Color graph representation for structural analysis of tissue images
Demir, Çiğdem Gündüz
MetadataShow full item record
Please cite this item using this persistent URLhttp://hdl.handle.net/11693/15147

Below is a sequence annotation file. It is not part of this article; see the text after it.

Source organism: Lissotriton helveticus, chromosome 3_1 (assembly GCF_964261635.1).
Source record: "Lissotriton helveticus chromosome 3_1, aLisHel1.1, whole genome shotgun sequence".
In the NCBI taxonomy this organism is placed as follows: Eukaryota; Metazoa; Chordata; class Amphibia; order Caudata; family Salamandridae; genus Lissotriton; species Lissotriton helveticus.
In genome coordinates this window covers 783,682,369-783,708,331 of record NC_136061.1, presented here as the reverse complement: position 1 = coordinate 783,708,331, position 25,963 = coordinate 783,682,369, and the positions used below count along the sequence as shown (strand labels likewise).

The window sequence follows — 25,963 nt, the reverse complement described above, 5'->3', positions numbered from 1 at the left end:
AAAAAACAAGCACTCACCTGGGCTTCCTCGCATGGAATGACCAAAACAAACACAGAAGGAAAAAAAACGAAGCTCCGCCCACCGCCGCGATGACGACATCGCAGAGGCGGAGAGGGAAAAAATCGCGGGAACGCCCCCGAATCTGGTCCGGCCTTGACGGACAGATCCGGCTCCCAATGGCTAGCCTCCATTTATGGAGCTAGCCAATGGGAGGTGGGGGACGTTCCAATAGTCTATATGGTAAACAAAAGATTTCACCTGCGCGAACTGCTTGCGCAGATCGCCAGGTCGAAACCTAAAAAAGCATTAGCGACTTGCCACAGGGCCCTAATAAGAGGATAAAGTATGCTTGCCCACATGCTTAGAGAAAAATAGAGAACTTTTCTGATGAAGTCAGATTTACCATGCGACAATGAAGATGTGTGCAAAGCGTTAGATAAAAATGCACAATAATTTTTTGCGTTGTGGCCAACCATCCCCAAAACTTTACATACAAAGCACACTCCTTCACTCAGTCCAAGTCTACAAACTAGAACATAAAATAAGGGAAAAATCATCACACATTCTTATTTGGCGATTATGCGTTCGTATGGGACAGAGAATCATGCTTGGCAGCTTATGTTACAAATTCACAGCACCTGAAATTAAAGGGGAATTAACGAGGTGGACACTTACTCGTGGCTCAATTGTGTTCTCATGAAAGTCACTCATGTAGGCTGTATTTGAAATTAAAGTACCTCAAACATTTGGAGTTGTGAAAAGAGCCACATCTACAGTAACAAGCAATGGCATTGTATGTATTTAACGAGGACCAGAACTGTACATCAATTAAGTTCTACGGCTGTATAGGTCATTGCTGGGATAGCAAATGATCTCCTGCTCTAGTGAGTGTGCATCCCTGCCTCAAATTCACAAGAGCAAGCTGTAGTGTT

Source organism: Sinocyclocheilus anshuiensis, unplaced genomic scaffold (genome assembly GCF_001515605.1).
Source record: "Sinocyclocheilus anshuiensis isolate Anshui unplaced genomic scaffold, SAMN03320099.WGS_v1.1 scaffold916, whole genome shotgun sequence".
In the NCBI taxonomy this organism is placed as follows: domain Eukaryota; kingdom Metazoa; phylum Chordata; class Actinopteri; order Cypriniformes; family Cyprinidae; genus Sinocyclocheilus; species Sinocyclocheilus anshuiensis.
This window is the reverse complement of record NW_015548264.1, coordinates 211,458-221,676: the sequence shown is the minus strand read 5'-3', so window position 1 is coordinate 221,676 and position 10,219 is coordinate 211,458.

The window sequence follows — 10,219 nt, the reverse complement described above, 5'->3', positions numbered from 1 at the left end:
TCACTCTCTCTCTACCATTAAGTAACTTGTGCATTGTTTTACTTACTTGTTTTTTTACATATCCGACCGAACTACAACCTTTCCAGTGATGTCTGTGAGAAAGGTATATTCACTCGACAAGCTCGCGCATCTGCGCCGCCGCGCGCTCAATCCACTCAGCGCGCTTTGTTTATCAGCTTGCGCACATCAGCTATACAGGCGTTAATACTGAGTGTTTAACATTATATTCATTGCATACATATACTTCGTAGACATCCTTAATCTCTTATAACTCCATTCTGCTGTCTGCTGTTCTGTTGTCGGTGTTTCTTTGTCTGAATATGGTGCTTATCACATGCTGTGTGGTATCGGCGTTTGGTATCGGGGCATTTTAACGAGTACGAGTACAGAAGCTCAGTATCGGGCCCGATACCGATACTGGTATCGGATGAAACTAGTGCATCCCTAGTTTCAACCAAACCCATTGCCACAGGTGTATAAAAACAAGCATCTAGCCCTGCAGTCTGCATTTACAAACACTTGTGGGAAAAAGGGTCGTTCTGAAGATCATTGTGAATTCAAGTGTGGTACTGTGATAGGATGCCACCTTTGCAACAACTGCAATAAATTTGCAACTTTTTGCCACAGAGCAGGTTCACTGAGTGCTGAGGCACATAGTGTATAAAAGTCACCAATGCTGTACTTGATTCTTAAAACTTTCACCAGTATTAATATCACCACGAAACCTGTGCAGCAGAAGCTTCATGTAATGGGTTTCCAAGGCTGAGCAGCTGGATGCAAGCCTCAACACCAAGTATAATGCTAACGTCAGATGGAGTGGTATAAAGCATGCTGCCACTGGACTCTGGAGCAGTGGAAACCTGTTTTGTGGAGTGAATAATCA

Computer aided image analysis tools are becoming increasingly important in automated cancer diagnosis and grading. They have the potential of assisting pathologists in histopathological examination of tissues, which may lead to a considerable amount of subjectivity. These analysis tools help reduce the subjectivity, providing quantitative information about tissues. In literature, it has been proposed to implement such computational tools using different methods that represent a tissue with different set of image features. One of the most commonly used methods is the structural method that represents a tissue quantifying the spatial relationship of its components. Although previous structural methods lead to promising results for different tissue types, they only use the spatial relations of nuclear tissue components without considering the existence of different components in a tissue. However, additional information that could be obtained from other components of the tissue has an importance in better representing the tissue, and thus, in making more reliable decisions. This thesis introduces a novel structural method to quantify histopathological images for automated cancer diagnosis and grading. Unlike the previous structural methods, it proposes to represent a tissue considering the spatial distribution of different tissue components. To this end, it constructs a graph on multiple tissue components and colors its edges depending on the component types of their end points. Subsequently, a new set of structural features is extracted from these “color graphs” and used in the classification of tissues. Experiments conducted on 3236 photomicrographs of colon tissues that are taken from 258 different patients demonstrate that the color graph approach leads to 94.89 percent training accuracy and 88.63 percent test accuracy. Our experiments also show that the introduction of color edges to represent the spatial relationship of different tissue components and the use of graph features defined on these color edges significantly improve the classification accuracy of the previous structural methods.